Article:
Review: Collective

America’s healthcare system is far from anyone’s gold standard, and far too many people can’t get the care they need or can’t afford it when they can. As disheartening as it all is, it somehow pales in comparison to the massive corruption, mismanagement and malpractice discovered in Romania’s hospital system in Alexander Nanau’s eye-opening and completely riveting Collective.

In October 2015, a fire broke out at the Colectiv nightclub in Bucharest; without proper safety measures in place (including just one emergency exit that the hundreds of concert-goers rushed to, causing a stampede), and with a ceiling made of highly flammable sound-proofing foam, the fire—ignited by a spark from the band’s pyrotechnics—spread quickly and killed 26 people on site. Another 38 people died in hospitals following the fire, many of them without life-threatening burns or injuries. Collective explores how an ill-prepared, sub-par hospital system run by corrupt politicians ultimately cost innocent lives, all of it a major scandal in the country initially uncovered through the dogged investigative journalism of the staff at Bucharest’s Gazeta Sporturilor. 

With remarkable access to both the reporting team at the newspaper and the Ministry of Health held responsible for the devastating circumstances, Collective observes it all unfolding in ways rarely seen by someone merely picking up a copy of the day’s paper or watching a government press conference. Nanau smartly begins the film at the beginning of the story, including footage recovered from inside the nightclub on that fateful night (some of the most harrowing images in the film). In the weeks following the fire, victims recovering from their injuries in the hospital begin dying from from infections acquired while under the care of the facility, clearly the opposite of what’s supposed to happen when one is hospitalized. Hearing of the deaths, investigative journalist Catalin Tolontan and his colleagues begin to ask the kinds of pressing questions that any reporter worth their salt would want answers to. How does this happen? How could it have been prevented? How in such a sterile environment do raging bacterial infections kill so many? Who’s responsible for making the decisions that ultimately led to a lapse in care and the devastating loss of life?

One would be forgiven for seeing in Collective the kind of plot line usually reserved for sweeping true crime sagas where every moment reveals new twists, turns and frustrations in the narrative. The fact that it’s all real—from the mobsters arrested for their role in securing bribes for healthcare managers to the doctors and staff who come forward with their stories of corruption, to the poignancy of one of the surviving victim’s rehabilitation journey through art and technology—makes it all the more stunning. The filmmaker’s observational style means one is not always sure about where a certain protagonist or new development will lead, but in the end, he’s woven together this complicated and messy story (as lived by the Romanians experiencing it) into something, if undoubtedly tragic, still rather beautiful.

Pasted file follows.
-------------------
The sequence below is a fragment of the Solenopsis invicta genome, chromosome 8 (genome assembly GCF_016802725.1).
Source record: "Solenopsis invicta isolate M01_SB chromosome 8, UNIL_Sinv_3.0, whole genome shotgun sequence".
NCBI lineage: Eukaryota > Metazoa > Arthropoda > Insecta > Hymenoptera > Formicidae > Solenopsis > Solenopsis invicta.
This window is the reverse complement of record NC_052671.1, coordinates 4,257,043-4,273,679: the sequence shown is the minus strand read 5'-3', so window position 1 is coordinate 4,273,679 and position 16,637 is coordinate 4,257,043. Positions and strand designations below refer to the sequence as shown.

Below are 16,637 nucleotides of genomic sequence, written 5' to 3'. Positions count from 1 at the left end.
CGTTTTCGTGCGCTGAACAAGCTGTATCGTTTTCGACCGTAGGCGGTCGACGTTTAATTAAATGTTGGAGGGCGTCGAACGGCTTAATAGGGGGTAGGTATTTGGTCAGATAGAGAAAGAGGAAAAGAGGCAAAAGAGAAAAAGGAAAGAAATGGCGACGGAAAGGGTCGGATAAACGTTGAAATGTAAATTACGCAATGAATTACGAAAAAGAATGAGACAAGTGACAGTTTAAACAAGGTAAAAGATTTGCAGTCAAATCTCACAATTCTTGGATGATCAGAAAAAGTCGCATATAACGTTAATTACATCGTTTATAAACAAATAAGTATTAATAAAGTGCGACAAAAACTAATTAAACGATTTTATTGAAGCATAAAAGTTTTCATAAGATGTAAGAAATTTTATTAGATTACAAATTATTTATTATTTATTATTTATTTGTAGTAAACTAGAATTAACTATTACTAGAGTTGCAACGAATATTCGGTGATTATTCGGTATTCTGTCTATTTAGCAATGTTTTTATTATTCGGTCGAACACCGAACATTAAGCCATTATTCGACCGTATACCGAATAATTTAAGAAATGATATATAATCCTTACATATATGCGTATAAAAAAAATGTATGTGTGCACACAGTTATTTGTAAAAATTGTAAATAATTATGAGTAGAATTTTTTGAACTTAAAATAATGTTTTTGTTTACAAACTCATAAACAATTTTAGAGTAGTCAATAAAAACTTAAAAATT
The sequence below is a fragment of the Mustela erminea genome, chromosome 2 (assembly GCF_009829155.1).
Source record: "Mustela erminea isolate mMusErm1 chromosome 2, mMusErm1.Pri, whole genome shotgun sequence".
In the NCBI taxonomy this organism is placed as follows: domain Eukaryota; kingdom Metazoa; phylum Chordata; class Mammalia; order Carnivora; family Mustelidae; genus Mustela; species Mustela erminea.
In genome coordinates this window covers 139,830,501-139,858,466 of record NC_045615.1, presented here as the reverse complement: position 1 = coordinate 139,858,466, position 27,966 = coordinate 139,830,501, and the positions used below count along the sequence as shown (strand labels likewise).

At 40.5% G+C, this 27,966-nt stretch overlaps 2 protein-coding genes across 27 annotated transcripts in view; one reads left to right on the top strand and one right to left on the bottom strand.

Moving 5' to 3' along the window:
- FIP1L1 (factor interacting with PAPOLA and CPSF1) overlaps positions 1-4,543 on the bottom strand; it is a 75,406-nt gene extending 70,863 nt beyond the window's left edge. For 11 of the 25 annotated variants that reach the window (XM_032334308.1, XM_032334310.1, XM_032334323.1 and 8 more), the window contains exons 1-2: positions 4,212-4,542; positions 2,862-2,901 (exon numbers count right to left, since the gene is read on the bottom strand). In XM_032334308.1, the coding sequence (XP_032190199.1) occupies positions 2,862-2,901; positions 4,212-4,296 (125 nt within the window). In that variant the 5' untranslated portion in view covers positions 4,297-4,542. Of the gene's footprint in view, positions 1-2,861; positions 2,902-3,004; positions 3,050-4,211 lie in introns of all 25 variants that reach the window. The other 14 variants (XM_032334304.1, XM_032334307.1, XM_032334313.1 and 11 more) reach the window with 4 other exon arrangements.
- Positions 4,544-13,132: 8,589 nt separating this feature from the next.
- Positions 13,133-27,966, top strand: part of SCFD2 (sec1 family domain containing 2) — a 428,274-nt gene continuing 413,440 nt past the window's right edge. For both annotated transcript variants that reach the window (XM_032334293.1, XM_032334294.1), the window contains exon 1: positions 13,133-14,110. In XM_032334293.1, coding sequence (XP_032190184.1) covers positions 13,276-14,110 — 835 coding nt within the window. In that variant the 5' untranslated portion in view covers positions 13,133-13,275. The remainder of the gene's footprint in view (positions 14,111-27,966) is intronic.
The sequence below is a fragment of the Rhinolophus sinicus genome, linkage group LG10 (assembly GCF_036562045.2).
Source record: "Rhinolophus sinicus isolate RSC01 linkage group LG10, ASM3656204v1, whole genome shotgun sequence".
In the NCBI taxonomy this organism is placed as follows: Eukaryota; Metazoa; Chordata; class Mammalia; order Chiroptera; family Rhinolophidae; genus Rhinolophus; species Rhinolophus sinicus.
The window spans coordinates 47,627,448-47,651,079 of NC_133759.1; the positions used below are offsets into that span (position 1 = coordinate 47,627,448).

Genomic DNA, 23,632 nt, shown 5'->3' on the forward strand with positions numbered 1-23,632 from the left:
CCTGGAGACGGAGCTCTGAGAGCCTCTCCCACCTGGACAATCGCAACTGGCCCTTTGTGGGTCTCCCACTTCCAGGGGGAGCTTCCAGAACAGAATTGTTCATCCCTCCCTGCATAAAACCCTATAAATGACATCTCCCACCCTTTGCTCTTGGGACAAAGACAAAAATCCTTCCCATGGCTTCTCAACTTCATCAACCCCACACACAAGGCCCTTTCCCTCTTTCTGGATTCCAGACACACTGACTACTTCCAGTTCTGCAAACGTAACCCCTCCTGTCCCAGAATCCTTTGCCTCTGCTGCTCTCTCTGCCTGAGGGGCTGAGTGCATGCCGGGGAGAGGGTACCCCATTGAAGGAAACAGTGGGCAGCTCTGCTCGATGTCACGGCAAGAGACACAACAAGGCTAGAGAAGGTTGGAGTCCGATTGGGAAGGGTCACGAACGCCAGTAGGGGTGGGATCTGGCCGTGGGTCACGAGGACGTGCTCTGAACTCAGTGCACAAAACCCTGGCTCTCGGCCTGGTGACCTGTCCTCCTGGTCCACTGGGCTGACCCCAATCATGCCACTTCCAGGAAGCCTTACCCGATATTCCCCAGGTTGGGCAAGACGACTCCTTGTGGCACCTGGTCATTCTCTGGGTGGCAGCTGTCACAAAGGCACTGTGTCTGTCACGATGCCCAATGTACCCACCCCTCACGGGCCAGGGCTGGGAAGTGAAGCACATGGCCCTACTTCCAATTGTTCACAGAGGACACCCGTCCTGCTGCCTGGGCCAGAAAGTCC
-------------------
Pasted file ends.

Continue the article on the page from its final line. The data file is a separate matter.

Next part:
As the truth of the healthcare system’s corruption comes to light, making national and international news, the film witnesses a striking changing of the guard as one Health Minister resigns in shame and is replaced by Vlad Voiculescu, a patients’ rights activist. Voiculescu, barely in his 30s and with a very Pete Buttigieg air about him (young, politically active, whip smart and plain spoken), opens the ministry not only to Nanau and his cameras but to the country desperate for answers and solutions. He confronts obstacle after obstacle in his effort to reform the system and serve the citizens who use it; through it all he seems to never lose sight of what’s right. We also meet burn victim Tedy Ursuleanu, an architect the film follows as she’s fitted with prosthetics and poses for a photographer’s camera, portraits that will go on to hang in an exhibition in a gallery. Though much of her head and body are covered in burn scars and she had to have her fingers amputated, she remains a positive force for victim rights, using her experience to push for change. In later scenes, one of the portraits of Usuleanu hangs in Voiculescu’s office, an ever-present reminder of the very human cost of the failed government systems they’re trying to change.

In this way, Collective skillfully navigates its way through the film’s many protagonists and their respective experiences; Tolontan shows up at Voiculescu’s press conferences to press him on the latest updates from the ministry, while Usuleanu attends victim support meetings that introduce us to the families and loved ones of those who’ve died, and so on. Whether the filmmaker intended to make a sharply observed chronicle of a government cracking under the pressure of its own corruption or a nuanced exploration of the men and women intent on holding that government to account and changing it for the better, it doesn’t really matter. He’s done both, and to an exceptional degree.

Collective is now streaming via virtual cinemas, including Music Box Theatre. A portion of your rental goes to support the venue while it’s closed.